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On being afraid

On Being Afraid

I can honestly say that I am not a scardery cat, it isn't in my nature. In life there are the careful people who, if a large fire breathing Dragon pitched up in their garden, breathing fire, would stay indoors, get the water buckets out and ring for the Police, Fire Brigade and Ambulance just incase. They would be very quiet and probably hide under the table.  I am the opposite, I am the Dragon Slayer, I would in all probability, march out and demand to know what the Dragon was doing in my garden, lecture it on the dangers of fire breathing near houses and tell it, very assertively to F Off.  I would have no plan A or Plan B for that matter, but I would have an underlying and absolute faith in my ability to succeed.
I have no fail factor built into my psyche.  It has landed me in trouble more than a few times and I have, at times, said to myself, walk away from the drama.  But, I also have that little voice in my ear that says, go on, take it on, you know you can s…

Mister, Van Gough and Gabrielle who was bitten by a rabid dog.

This is The Mister cat, he woke me this morning by doing a four footed splat onto my chest, when he does this I am never sure if I am either having a heart attack or Mr T has pounced on me while I sleep. The first is possible, the latter not so much, he sleeps like no one else I know.

I get up, take my tablets which are growing in number by the week. I look like I have gone into the medication sweetie shop and ordered a quarter of mixed meds please.  They are all so pretty, no wonder kids take them instead of sweets.
I have pills for inflammation, pills for blood pressure, for keeping my heart beat regular, pills for pain relief, deep shit pain relief pains that rip the shit out of my stomach lining, pills to help stop them doing that, pills for diabetes, pills for my bone pain, pills to dampen my immune system and the mega pills that are slowly swiping my autoimmune system out until even a sneeze could cause me to become infected and end up in A&E.
Oh and the insulin pen that I have…

The little voice in my head

The little voice in my head that is my conscience, even when I would like it to be quiet.
I have this little voice in my head a bit like Jimmany Cricket and Pinnochio, the one that when I am going to do something or decide something says, hang on, wait a minute if you do that, then all you have said about the other is hypocritical, can you live with that Missy? (the voice calls me Missy at these times).
In this instance it is the General Election quandary I am in at the moment. I belong to our local Labour Party, I have joined every local Party when I moved house, I have been an active member, not just a supporter on elections, but always, the lobbying, the not so popular times, the leaflet drops, even when I would rather stay at home.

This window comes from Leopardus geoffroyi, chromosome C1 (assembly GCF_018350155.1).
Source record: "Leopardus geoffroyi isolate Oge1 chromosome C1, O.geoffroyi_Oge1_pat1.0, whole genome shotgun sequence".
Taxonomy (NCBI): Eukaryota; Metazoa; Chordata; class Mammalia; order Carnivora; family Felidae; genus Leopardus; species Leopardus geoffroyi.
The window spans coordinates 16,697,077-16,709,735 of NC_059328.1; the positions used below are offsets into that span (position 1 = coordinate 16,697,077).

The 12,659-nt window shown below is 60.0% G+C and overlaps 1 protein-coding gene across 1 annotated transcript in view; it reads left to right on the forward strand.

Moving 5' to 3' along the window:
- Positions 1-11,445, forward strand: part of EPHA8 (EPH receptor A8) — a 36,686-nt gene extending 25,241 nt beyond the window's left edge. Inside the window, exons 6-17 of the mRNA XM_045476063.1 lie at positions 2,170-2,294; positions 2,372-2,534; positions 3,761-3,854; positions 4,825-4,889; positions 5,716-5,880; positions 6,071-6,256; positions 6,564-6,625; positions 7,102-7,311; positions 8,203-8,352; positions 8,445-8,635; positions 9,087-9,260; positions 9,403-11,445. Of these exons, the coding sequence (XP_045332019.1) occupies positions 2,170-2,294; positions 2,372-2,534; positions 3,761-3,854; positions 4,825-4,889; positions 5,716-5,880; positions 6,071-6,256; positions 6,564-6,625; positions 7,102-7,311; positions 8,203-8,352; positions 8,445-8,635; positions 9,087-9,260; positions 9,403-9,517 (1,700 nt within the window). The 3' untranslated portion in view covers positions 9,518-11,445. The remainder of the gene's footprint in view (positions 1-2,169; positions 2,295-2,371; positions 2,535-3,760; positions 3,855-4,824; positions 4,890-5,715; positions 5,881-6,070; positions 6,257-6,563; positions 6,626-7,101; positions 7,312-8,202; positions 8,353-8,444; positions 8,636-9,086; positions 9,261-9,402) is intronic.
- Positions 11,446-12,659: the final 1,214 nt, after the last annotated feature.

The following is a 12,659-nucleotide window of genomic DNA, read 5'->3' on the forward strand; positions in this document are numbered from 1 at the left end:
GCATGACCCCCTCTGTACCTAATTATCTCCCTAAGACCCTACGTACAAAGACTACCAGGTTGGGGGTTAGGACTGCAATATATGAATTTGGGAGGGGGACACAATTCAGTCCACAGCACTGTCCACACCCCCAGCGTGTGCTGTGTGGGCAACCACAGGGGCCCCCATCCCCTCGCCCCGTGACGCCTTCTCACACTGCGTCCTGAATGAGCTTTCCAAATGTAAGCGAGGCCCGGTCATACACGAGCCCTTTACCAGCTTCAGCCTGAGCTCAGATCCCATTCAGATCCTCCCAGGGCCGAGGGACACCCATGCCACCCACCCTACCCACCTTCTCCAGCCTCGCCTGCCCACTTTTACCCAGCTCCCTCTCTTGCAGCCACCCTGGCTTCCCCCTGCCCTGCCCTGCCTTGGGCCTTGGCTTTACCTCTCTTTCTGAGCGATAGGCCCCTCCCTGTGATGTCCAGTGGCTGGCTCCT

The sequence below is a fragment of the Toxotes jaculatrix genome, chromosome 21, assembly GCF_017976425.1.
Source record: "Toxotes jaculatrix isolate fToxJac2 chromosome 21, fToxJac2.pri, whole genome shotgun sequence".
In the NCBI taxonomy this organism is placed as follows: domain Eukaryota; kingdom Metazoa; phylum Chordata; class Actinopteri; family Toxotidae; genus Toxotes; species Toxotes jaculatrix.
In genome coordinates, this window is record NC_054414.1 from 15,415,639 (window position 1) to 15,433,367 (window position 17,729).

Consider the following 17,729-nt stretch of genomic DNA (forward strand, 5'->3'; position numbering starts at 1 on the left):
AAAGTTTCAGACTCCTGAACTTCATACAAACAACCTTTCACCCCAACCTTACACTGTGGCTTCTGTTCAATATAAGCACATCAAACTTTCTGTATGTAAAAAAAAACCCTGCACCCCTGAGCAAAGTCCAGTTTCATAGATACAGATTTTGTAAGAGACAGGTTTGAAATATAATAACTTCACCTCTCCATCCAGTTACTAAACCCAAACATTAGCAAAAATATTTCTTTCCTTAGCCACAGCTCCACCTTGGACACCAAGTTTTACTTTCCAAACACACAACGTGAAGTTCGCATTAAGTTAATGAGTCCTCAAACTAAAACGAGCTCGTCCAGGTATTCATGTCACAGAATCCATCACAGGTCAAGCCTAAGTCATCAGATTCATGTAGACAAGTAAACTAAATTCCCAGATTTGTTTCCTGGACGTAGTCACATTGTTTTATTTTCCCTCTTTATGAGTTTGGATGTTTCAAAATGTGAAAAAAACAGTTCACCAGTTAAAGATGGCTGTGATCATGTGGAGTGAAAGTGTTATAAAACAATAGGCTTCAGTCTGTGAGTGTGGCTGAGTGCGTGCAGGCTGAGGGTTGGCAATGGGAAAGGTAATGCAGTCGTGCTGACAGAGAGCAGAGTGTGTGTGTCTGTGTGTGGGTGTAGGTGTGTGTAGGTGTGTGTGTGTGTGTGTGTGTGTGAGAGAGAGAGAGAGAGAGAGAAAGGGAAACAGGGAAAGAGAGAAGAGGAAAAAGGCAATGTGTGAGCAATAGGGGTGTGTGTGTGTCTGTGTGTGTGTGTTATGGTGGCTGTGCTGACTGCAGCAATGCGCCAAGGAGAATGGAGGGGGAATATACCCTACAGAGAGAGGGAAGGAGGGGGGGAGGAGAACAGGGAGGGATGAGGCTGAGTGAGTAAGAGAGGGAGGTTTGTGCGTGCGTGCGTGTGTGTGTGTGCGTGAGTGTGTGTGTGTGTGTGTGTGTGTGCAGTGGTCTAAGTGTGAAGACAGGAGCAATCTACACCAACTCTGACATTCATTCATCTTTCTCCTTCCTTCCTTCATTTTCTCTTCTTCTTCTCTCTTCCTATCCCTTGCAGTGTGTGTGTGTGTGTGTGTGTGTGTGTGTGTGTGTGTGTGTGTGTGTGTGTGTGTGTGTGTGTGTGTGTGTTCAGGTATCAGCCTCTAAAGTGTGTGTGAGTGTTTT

I don't support my Party's Leader, I love the manifesto in much the same way I love all good news and wish lists. It almost feels like the Party has sat down with a catalogue of good things we all want and need and has gone, I'll have one of …

Back in the day ......

This is a photo of me, taken in Aberavon Beach Bier Keller, back when no one had cameras, other than our parents who only used it on holidays, if you were lucky enough to go on one.  This was taken the night before I left to join the RAF, I was 17, a hippy type, but needed to see more of the world and was unlikely to do that staying in Aberavon.

I loved and love where I come from. It is industrial, a steel town, but has the most wonderful beach, miles and miles of sand and sea, mountains and forests all peopled by the funniest, kindest, modest people I have ever met. It was full of eccentrics and characters as we called the drunks and don't give a toss people. The area has produced many, many famous people, actors and singers and politicians and artists. Why this small town has produced so many I have no idea, but maybe it is because there was a can do attitude. Burton, Anthony Hopkins, Michael Sheen are just a few.

I was and still am a bit of an oddball, I don't need people …

It's April already!

Oh What a lovely time we had

This was my experience of 1970's Britain, well the early 70's. We tuned in, turned on, dropped out and partied until our heads spun. We believed we had the World in the palm of our hands and Friday Night was the night to Party.
In my town of Port Talbot, Friday Night was usually pay day, we didn't earn much, but  a  loaf of bread cost 9p and the average weekly wage was around £32. Today, a loaf costs 53p and weekly wages are about £475.
Property prices have also risen. In 1970, homebuyers could expect to pay £4,975 for a house. Today, their children would not get much change from £140,000. A glance at Britain's social life in 1970 is equally intriguing. A trip for two to the cinema cost less than 90p, compared with at least £9 today, while a bottle of plonk was about £1. Today it is £4.55. A bottle of whisky cost £2.69 back then, compared with £12 now.Pub prices, too, seem foreign. A pint of lager in your local was 20p, a far cry from today's average of £2.10. And c…